Despite lack of funding, Lewis continues with her creative product development. She has developed a sole from recycled and natural rubber, recycled polypro from reclaimed diapers, and she's made textile from a pest grass that plagues the northwestern United States where she lives. She has also developed a textile from Kudzu.

"This is where I get my juice," said Lewis. "I want to create a market for a material made from pest grasses that not only brings a new material to market, but solves an environmental problem. My dream is to find marketable solutions for environmental problems. That's how I define progress: solving environmental problems through commerce."

The Treetap bags are doing well for Lewis. Last winter was her first time at Outdoor Retailer, and despite high wholesale prices, the bags sold well. The Brazilian cooperative has upped its production capacity, and workers are considering a move out of their homes and into a factory. Lewis is working on getting the cost of the bags down, and she is working on sourcing organic cotton and hemp as the base material for the Treetap rubber.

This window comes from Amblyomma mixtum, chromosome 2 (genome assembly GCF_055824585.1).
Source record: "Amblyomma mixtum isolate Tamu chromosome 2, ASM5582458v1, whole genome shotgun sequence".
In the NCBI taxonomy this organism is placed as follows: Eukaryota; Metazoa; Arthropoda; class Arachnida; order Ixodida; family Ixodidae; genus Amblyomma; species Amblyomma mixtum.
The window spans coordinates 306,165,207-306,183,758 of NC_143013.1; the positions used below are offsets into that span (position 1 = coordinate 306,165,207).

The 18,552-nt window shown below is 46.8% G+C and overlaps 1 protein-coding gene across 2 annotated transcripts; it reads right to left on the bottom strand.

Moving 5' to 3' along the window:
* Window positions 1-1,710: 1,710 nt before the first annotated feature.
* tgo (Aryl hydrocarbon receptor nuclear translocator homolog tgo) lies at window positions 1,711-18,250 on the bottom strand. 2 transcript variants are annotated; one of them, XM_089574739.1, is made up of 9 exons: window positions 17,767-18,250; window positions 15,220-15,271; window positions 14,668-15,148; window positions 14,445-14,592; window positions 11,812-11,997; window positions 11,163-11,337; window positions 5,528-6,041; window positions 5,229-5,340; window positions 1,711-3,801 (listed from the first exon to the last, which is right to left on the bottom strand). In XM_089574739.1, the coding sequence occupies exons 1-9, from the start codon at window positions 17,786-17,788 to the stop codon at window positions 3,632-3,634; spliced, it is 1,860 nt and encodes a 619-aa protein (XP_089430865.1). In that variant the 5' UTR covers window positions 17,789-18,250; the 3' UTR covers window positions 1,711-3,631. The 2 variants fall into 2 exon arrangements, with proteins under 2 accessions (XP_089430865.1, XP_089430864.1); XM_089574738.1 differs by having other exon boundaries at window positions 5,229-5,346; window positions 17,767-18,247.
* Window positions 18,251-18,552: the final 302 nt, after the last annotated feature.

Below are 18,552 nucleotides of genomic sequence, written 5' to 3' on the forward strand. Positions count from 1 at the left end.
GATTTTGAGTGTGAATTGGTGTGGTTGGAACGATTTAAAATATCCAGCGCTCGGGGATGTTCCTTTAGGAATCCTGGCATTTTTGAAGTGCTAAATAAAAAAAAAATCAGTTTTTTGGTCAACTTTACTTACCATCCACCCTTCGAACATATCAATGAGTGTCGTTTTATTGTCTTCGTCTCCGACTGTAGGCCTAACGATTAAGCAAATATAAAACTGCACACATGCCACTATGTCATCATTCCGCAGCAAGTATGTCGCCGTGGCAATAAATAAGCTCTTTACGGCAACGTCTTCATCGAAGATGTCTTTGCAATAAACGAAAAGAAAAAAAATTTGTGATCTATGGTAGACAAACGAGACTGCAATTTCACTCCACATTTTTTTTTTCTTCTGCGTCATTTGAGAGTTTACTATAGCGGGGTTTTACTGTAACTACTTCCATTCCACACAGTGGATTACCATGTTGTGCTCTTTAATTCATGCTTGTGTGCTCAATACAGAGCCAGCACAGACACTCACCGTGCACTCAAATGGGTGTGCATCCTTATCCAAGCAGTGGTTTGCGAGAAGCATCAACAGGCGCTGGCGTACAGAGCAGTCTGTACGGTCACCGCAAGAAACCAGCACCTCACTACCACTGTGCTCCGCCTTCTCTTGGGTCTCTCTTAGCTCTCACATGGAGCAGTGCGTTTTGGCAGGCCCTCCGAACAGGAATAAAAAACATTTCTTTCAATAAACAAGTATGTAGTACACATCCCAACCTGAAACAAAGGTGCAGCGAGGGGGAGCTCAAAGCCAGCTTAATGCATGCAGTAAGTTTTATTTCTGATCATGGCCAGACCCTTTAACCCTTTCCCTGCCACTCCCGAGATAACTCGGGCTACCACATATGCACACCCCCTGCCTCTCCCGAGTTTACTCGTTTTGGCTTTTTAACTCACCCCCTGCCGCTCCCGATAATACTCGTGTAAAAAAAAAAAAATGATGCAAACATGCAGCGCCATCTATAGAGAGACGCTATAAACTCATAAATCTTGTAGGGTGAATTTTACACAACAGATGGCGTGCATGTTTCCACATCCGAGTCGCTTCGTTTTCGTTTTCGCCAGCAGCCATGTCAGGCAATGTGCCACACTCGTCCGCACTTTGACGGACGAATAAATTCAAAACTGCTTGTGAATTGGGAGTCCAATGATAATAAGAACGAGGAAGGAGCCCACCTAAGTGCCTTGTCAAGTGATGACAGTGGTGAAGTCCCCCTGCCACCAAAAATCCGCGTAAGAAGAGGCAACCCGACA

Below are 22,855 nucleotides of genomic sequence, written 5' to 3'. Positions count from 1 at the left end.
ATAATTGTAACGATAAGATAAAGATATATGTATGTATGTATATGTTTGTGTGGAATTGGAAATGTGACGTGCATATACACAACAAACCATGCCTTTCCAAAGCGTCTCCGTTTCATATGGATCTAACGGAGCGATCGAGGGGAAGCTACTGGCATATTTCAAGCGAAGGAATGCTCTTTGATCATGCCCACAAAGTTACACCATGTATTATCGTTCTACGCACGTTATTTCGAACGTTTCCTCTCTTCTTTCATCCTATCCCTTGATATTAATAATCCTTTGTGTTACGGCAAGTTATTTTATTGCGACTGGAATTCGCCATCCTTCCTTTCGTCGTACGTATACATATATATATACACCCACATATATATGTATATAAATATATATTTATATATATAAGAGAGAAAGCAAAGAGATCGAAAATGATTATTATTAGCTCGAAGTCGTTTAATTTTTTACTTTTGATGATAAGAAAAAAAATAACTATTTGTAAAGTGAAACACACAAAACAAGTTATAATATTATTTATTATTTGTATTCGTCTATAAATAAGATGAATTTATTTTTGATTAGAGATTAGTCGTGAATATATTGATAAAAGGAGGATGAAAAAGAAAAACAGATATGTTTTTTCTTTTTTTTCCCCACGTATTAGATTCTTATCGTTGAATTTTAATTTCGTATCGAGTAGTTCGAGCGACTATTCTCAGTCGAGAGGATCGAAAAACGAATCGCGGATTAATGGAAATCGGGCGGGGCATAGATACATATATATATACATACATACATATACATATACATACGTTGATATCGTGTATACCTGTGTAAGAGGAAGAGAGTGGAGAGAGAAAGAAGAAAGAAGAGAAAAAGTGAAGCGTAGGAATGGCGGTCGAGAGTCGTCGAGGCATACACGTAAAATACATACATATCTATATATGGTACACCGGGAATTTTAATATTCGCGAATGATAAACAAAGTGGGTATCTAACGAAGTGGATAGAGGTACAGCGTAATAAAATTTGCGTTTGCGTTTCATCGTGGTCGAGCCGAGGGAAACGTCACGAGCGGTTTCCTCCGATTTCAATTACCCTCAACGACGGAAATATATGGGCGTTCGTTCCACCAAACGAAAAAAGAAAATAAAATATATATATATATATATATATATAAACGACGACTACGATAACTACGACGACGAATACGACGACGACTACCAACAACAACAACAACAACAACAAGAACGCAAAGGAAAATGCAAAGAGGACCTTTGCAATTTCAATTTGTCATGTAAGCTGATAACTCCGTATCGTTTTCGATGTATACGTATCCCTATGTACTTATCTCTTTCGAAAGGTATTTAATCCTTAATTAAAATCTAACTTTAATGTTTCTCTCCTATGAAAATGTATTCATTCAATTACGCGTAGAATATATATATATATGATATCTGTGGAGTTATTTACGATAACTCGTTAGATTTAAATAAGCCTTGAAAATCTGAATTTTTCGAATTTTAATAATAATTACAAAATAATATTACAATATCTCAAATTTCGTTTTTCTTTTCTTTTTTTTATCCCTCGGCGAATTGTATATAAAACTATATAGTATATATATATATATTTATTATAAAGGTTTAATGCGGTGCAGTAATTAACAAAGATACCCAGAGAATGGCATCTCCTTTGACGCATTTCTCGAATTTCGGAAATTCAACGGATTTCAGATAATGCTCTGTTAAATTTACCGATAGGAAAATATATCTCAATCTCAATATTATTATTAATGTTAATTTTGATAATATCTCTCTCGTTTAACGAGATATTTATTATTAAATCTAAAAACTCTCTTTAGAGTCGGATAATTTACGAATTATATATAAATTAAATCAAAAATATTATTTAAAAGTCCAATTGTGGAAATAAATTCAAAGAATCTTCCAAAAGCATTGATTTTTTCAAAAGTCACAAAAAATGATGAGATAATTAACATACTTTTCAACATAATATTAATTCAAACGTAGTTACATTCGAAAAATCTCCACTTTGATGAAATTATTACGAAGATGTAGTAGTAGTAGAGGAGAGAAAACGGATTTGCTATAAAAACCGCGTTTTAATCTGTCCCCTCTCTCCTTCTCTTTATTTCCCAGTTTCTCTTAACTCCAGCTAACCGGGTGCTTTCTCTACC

"I miss the grand plans we made at Deja, and I miss the opportunity to be fully focused on R&D," said Lewis. "Now, as the owner and only employee of Jade Planet, I don't have the time or money for that. But then again, it's my company."

At SNEWS®, one comment we sometimes hear from management of small and medium-sized businesses is that their companies are still too small to be able to do what is best for the community, the people and the environment while still keeping a healthy bottom line. We asked Lewis if she agrees.

"If I can't run a company with social responsibility and the environment as guiding principles, I don't want to be in business," said Lewis. "It's just not true that a company is too small to think about people and the environment. More often, a company is too big for new materials that may initially be available in limited quantities or in the U.S. only, not overseas where most companies are now manufacturing."

For more information on Jade Planet, and a look at the Treetap bags and Pachira boot, visit